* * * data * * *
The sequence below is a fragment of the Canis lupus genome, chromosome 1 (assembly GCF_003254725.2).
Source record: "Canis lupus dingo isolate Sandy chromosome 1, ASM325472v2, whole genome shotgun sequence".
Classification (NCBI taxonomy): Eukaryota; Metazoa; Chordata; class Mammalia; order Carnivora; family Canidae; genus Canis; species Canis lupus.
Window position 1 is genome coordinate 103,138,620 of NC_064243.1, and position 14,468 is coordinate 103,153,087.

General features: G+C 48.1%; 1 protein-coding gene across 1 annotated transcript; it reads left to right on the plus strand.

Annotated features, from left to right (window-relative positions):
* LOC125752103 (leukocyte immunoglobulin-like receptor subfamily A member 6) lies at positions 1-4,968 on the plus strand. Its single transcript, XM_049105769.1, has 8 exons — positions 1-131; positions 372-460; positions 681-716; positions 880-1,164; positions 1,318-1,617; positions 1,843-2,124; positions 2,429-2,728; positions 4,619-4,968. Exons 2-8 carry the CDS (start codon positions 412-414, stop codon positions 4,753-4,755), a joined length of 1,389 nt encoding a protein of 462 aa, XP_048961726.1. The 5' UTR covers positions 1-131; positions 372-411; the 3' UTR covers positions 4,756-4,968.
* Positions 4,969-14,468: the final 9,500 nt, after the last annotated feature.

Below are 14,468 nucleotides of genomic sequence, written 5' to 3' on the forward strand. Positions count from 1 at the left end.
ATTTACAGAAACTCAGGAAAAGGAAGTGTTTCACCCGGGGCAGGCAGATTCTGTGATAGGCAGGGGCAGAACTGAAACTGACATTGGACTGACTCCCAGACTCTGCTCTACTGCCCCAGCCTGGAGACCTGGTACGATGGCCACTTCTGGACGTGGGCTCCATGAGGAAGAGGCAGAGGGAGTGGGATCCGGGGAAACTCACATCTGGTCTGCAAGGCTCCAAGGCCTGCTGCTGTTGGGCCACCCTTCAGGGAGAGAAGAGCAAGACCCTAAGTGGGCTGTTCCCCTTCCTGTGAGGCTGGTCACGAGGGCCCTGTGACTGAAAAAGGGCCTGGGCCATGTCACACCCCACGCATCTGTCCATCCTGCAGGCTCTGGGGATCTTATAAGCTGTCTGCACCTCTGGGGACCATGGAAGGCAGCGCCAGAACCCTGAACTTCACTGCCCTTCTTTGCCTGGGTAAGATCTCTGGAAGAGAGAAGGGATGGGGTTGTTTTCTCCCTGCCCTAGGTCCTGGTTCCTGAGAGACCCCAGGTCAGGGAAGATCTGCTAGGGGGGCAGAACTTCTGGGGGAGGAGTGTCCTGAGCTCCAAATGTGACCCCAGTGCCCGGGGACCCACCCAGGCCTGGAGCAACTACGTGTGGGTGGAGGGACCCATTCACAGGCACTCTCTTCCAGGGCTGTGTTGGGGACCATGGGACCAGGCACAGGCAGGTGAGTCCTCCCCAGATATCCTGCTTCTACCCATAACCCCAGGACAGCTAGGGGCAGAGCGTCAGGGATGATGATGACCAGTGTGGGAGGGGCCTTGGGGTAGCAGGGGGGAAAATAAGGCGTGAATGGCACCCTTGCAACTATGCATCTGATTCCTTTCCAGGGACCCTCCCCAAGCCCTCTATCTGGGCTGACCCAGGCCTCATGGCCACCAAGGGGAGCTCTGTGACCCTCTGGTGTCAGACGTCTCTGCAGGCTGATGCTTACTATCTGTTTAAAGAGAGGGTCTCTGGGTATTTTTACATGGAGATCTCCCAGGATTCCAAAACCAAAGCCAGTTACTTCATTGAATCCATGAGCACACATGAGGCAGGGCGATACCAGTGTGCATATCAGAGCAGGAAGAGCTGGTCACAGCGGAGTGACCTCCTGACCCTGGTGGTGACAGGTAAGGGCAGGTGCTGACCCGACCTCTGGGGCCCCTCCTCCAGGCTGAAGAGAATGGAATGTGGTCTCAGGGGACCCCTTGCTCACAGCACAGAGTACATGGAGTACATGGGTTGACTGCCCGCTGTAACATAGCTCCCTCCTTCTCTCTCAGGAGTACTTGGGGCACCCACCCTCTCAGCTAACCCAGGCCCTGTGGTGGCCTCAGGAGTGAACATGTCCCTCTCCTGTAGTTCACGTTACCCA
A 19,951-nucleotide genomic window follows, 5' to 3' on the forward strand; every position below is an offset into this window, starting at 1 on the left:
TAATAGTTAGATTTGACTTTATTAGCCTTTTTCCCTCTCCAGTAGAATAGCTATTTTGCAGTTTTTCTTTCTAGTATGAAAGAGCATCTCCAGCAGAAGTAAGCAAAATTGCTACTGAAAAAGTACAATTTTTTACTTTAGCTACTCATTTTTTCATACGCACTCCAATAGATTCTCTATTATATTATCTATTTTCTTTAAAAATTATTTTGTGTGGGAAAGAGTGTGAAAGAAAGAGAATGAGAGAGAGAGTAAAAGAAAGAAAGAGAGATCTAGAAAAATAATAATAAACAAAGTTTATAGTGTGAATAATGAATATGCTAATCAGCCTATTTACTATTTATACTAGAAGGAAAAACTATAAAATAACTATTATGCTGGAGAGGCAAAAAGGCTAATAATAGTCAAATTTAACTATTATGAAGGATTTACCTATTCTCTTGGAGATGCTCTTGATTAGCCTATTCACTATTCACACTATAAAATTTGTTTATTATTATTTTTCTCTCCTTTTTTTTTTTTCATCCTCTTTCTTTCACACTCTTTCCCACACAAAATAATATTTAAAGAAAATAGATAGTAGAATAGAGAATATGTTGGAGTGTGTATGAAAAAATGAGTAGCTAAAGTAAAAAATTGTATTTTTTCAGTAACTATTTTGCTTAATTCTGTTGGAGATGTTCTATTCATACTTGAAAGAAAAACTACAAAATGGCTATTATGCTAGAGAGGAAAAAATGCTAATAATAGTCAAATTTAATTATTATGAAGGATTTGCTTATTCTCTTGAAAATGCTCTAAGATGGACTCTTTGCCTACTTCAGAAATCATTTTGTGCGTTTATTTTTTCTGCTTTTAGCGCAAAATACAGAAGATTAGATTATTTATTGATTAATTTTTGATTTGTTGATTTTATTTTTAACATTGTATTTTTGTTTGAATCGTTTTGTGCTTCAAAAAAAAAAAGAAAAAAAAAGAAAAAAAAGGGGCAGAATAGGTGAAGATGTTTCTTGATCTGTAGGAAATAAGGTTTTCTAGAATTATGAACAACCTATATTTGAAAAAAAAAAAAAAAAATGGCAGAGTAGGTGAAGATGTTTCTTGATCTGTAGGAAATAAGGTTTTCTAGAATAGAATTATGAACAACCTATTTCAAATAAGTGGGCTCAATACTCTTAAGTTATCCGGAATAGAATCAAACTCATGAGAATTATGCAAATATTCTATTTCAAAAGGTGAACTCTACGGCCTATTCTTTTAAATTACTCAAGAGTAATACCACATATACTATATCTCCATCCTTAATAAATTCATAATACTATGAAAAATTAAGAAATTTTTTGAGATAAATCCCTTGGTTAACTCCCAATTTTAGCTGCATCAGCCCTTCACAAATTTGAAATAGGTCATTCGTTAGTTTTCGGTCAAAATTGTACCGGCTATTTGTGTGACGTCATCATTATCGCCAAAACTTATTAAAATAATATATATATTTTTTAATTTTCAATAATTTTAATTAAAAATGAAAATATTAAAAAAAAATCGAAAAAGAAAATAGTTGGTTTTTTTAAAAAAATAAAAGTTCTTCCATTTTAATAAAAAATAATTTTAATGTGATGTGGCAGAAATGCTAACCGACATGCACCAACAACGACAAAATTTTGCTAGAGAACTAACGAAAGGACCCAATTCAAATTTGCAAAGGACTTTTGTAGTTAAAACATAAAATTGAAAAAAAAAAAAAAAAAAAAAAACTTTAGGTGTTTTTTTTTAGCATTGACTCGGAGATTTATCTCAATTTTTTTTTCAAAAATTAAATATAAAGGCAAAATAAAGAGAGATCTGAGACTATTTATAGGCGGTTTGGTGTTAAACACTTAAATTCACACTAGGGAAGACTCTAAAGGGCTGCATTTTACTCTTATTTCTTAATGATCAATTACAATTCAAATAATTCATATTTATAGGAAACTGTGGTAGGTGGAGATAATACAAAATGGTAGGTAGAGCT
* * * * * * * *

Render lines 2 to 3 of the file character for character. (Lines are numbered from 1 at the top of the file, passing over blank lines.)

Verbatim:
Source record: "Canis lupus dingo isolate Sandy chromosome 1, ASM325472v2, whole genome shotgun sequence".
Classification (NCBI taxonomy): Eukaryota; Metazoa; Chordata; class Mammalia; order Carnivora; family Canidae; genus Canis; species Canis lupus.